In his "Small Guide to Conversation with extraterrestrials" (2016), Finn Brunton has noted that the question of how humans can communicate with extraterrestrials is at once existential, semiotic, and technological. What fundamental principles of human life and civilization ought to be conveyed, and what media would enable us to communicate them? The problem, in short, is one of encoding/decoding: a problem of media on a cosmic scale.
When we think of interplanetary communication, we tend to think of what is called "passive SETI" (Search for Extraterrestrial Intelligence), the process of passive listening to signals from outer space. But there is something even more exciting: the "Active SETI", the challenge of actively transmitting to non-Earthlings.
Since the end of the 19th century, astronomers Camille Flammarion and A. Mercier have been advocating the use of light and electricity to communicate with our extraterrestrial neighbors. However, it is the visionary poet and inventor Charles Cros who first theorized a working method for encoding content through flashes of light. In 1869 he published an "Étude sur les moyens de communication avec les planètes", in he developed a kind of computational protolanguage based on the compression and transmission of signals at the interplanetary scale by means of light. He was inspired by the new methods of weaving and embroidery made possible by Jacquard's punch card machines (the same innovation that inspired the mechanical computer imagined by British mathematician Charles Babbage in 1834).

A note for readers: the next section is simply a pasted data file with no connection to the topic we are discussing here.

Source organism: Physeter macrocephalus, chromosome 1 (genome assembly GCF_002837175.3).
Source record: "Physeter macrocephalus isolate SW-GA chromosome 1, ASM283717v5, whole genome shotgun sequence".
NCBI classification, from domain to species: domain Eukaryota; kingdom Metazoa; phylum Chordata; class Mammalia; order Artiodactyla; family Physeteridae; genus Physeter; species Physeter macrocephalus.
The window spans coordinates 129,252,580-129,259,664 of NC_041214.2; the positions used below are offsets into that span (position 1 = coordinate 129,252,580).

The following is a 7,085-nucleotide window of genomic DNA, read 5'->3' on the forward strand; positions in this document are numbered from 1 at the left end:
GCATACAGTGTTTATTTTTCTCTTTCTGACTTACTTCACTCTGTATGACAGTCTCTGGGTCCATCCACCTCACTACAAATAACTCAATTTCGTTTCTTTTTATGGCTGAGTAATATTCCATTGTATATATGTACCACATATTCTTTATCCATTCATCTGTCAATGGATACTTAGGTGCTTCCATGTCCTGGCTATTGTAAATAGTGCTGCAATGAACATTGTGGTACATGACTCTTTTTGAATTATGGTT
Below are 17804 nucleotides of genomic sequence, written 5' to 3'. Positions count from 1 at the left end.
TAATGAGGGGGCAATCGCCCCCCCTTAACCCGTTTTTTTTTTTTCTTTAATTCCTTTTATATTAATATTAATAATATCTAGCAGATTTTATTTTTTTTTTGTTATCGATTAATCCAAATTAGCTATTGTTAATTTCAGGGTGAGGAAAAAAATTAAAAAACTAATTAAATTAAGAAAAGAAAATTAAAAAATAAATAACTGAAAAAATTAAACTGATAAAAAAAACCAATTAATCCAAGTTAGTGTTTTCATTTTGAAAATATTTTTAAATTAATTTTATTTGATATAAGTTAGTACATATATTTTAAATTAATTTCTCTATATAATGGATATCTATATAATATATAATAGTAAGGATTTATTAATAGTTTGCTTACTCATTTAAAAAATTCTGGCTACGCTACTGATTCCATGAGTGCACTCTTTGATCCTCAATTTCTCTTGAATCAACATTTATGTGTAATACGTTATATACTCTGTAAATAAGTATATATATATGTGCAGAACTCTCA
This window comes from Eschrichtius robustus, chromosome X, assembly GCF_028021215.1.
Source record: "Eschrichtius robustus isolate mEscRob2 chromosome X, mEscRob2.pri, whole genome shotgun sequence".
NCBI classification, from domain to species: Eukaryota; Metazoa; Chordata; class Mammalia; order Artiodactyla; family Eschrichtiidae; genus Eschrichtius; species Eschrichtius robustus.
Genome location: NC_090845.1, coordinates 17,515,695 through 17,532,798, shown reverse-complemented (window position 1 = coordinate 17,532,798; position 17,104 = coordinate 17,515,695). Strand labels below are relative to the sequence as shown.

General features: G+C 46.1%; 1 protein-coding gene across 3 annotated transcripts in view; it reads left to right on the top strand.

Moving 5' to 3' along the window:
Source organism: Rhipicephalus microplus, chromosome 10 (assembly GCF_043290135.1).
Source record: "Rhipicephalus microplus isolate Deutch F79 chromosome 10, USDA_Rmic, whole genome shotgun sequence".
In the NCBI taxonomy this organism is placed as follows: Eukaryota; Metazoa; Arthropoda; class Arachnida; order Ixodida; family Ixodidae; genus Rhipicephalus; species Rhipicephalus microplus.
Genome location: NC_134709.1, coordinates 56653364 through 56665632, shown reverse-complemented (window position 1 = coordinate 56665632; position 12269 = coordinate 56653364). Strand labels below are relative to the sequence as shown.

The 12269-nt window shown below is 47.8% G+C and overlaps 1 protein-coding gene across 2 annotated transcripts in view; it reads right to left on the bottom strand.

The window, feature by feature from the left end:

Light impulses, weaving, multimedia coding... these precursors and visionaries have paved the way for an active extraterrestrial communication utopia of which the Voyager Golden Record is undoubtedly one of the most recent examples: anodized aluminum discs containing sounds, images, and words intended to portray the diversity of life on Earth, embarked on Voyager space probes in 1977. Even if the chances of these « interstellar messages in a bottle » being found remain extremely low, it is quite likely that these discs will constitute the last remnants of our earthly existence, adrift in space.
If the Apollo project was hailed as the beginning of a golden age of space exploration, which would certainly pave the way for expeditions to Mars, a lunar colony, and the exploration of the solar system, as Stanley Kubrick had represented it in his film 2001 : a Space Odyssey, by 1980 it became clear that the moon landing had not been the first act of the space conquest, but the last one.
Since then, there has been an increasing presence of robots on the surface of Mars: machines that have occupied human imaginative space with their analytical data.
Heir to this tradition, and in a homage to these emblematic adventures in interplanetary communication and exploration, the works presented on the occasion of Flavien Théry's second solo show at Galerie Charlot raise the question of this lost imaginary of outer space.